Researchers from the Center for Biomedical Research in Network (CIBER) at the University Hospital Virgen de la Victoria in Malaga evaluated the levels of expression of messenger RNA (mRNA) in the epicardial adipose tissue of patients with ischemic heart disease, stratified by the state of diabetes mellitus type 2 and its association with clinical and biochemical variables.
According to the results of the new study, published in the Journal of Translational Medicine, researchers have detected that mRNA expression levels were higher in patients with ischemic heart disease and diabetes. In the latter, scavenger receptors (RS), involved in the deposition of cholesterol in the arterial wall during atherogenesis, were identified as independent risk factors associated with ischemic heart disease, along with glucose levels, insulin and the presence of smoking, hypertension and dyslipidemia.
To achieve these results, researchers from the CIBER for Cardiovascular Diseases (CIBERCV) and the CIBER for Physiopathology of Obesity and Nutrition (CIBEROBN) collaborated. “Oxidized low-density lipoproteins and RS play a very important role in the formation and development of atherosclerotic plaques, but we know very little about their presence in epicardial adipose tissue (EAT),” explains Manuel Jiménez-Navarro, chief of the CIBERCV group and one of the coordinators of the study.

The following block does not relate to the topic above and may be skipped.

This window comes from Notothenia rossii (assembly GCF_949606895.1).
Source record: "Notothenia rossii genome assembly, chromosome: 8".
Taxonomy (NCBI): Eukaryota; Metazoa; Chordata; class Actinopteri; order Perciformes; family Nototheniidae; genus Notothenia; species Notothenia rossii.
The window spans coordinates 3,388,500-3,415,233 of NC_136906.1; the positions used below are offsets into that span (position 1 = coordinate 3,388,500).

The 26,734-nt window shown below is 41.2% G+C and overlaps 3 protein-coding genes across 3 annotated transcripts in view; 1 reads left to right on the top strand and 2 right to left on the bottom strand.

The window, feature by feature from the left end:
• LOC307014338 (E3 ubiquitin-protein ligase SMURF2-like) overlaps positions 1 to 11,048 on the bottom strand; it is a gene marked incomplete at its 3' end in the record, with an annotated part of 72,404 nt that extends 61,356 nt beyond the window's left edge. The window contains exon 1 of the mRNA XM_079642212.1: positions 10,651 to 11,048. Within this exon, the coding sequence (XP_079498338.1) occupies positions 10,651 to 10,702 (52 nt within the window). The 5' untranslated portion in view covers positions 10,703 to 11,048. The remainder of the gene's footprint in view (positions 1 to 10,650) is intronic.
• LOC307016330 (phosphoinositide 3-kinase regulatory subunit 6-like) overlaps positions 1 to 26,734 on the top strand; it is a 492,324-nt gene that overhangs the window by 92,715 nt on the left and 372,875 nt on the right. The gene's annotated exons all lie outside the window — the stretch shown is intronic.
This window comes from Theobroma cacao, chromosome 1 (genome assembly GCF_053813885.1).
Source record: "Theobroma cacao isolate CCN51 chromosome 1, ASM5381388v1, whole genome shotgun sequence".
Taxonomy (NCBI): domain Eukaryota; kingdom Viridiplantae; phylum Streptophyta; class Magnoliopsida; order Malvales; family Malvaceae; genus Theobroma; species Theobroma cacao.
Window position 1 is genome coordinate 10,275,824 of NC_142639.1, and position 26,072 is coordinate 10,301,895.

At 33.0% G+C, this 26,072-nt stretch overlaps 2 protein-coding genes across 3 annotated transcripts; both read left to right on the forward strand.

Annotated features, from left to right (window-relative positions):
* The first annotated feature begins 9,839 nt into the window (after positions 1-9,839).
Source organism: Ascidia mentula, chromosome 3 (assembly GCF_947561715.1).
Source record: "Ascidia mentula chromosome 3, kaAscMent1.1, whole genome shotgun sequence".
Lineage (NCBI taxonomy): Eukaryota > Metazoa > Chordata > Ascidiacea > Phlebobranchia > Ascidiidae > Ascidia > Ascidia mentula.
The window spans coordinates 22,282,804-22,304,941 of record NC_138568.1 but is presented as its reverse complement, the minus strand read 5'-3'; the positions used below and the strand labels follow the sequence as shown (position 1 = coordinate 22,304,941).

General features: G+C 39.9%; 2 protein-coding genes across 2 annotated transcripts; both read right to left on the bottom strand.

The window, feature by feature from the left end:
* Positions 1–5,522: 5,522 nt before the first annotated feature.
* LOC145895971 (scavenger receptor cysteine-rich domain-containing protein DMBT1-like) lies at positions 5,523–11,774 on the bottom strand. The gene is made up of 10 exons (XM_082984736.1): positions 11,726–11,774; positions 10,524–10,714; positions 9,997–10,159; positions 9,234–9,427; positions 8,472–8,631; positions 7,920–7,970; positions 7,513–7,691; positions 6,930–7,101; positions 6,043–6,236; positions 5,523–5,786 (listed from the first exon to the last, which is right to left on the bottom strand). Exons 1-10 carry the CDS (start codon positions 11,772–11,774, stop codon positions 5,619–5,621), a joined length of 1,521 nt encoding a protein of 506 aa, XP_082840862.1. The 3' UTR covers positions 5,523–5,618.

According to Lourdes Garrido, a researcher at CIBEROBN at the Virgen de la Victoria University Hospital, “the levels of genetic expression of scavenger receptors, capable of mediating the immune response, are found in epicardial adipose tissue, with a higher presence in patients with ischemic heart disease and diabetes, so they are identified as a cardiovascular risk factor in the pathology,” says Garrido. Therefore, this work suggests the importance of adipose tissue in coronary atherosclerosis in diabetic patients.
The study included 45 patients with ischemic heart disease who underwent coronary artery bypass surgery and 23 patients with valvular replacement surgery as a control group, divided according to whether they presented diabetes mellitus type 2 or not. The researchers conclude that “our data revealed a predominantly inflammatory profile in epicardial adipose tissue (EAT) in diabetic patients with ischemic heart disease, compared to those without diabetes, showing elevated levels of some types of receptors in the SAD.”
One of the main causes of mortality
Ischemic heart disease is one of the leading causes of death in developed countries and, therefore, there are different strategies to improve its prognosis such as coronary revascularization, bypass surgery and cardiac rehabilitation. The latest research in the field has highlighted the relevant role of epicardial adipose tissue in the pathophysiology of ischemic heart disease.